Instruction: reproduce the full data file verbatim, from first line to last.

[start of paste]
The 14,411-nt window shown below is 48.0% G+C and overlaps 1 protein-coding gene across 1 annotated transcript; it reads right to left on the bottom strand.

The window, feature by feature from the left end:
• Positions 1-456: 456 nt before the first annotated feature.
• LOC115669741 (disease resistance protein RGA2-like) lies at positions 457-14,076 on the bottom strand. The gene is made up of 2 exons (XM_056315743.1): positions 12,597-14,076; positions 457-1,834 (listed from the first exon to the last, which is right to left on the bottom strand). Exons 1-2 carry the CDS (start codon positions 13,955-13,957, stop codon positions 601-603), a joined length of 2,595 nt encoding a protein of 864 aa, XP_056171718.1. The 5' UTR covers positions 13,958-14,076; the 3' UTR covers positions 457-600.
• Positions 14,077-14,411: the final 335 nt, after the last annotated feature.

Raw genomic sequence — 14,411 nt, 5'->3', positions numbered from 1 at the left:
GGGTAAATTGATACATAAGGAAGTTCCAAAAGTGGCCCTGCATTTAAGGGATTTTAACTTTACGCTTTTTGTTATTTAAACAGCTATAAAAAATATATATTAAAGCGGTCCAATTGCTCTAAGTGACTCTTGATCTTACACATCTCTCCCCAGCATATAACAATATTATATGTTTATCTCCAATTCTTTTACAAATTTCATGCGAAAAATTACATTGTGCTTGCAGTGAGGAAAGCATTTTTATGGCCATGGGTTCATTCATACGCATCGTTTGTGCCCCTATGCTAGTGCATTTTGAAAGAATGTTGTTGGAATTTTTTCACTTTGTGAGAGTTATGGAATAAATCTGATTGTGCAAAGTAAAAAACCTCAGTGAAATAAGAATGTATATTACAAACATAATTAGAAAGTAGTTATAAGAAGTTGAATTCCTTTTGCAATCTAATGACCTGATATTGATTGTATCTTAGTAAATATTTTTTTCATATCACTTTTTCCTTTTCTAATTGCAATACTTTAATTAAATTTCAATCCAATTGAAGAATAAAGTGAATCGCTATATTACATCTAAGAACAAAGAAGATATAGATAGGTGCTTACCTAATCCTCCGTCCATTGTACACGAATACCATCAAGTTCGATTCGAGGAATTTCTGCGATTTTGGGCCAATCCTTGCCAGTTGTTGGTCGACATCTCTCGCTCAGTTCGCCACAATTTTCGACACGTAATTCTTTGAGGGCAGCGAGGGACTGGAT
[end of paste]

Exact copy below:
The 14,411-nt window shown below is 48.0% G+C and overlaps 1 protein-coding gene across 1 annotated transcript; it reads right to left on the bottom strand.

The window, feature by feature from the left end:
• Positions 1-456: 456 nt before the first annotated feature.
• LOC115669741 (disease resistance protein RGA2-like) lies at positions 457-14,076 on the bottom strand. The gene is made up of 2 exons (XM_056315743.1): positions 12,597-14,076; positions 457-1,834 (listed from the first exon to the last, which is right to left on the bottom strand). Exons 1-2 carry the CDS (start codon positions 13,955-13,957, stop codon positions 601-603), a joined length of 2,595 nt encoding a protein of 864 aa, XP_056171718.1. The 5' UTR covers positions 13,958-14,076; the 3' UTR covers positions 457-600.
• Positions 14,077-14,411: the final 335 nt, after the last annotated feature.

Raw genomic sequence — 14,411 nt, 5'->3', positions numbered from 1 at the left:
GGGTAAATTGATACATAAGGAAGTTCCAAAAGTGGCCCTGCATTTAAGGGATTTTAACTTTACGCTTTTTGTTATTTAAACAGCTATAAAAAATATATATTAAAGCGGTCCAATTGCTCTAAGTGACTCTTGATCTTACACATCTCTCCCCAGCATATAACAATATTATATGTTTATCTCCAATTCTTTTACAAATTTCATGCGAAAAATTACATTGTGCTTGCAGTGAGGAAAGCATTTTTATGGCCATGGGTTCATTCATACGCATCGTTTGTGCCCCTATGCTAGTGCATTTTGAAAGAATGTTGTTGGAATTTTTTCACTTTGTGAGAGTTATGGAATAAATCTGATTGTGCAAAGTAAAAAACCTCAGTGAAATAAGAATGTATATTACAAACATAATTAGAAAGTAGTTATAAGAAGTTGAATTCCTTTTGCAATCTAATGACCTGATATTGATTGTATCTTAGTAAATATTTTTTTCATATCACTTTTTCCTTTTCTAATTGCAATACTTTAATTAAATTTCAATCCAATTGAAGAATAAAGTGAATCGCTATATTACATCTAAGAACAAAGAAGATATAGATAGGTGCTTACCTAATCCTCCGTCCATTGTACACGAATACCATCAAGTTCGATTCGAGGAATTTCTGCGATTTTGGGCCAATCCTTGCCAGTTGTTGGTCGACATCTCTCGCTCAGTTCGCCACAATTTTCGACACGTAATTCTTTGAGGGCAGCGAGGGACTGGAT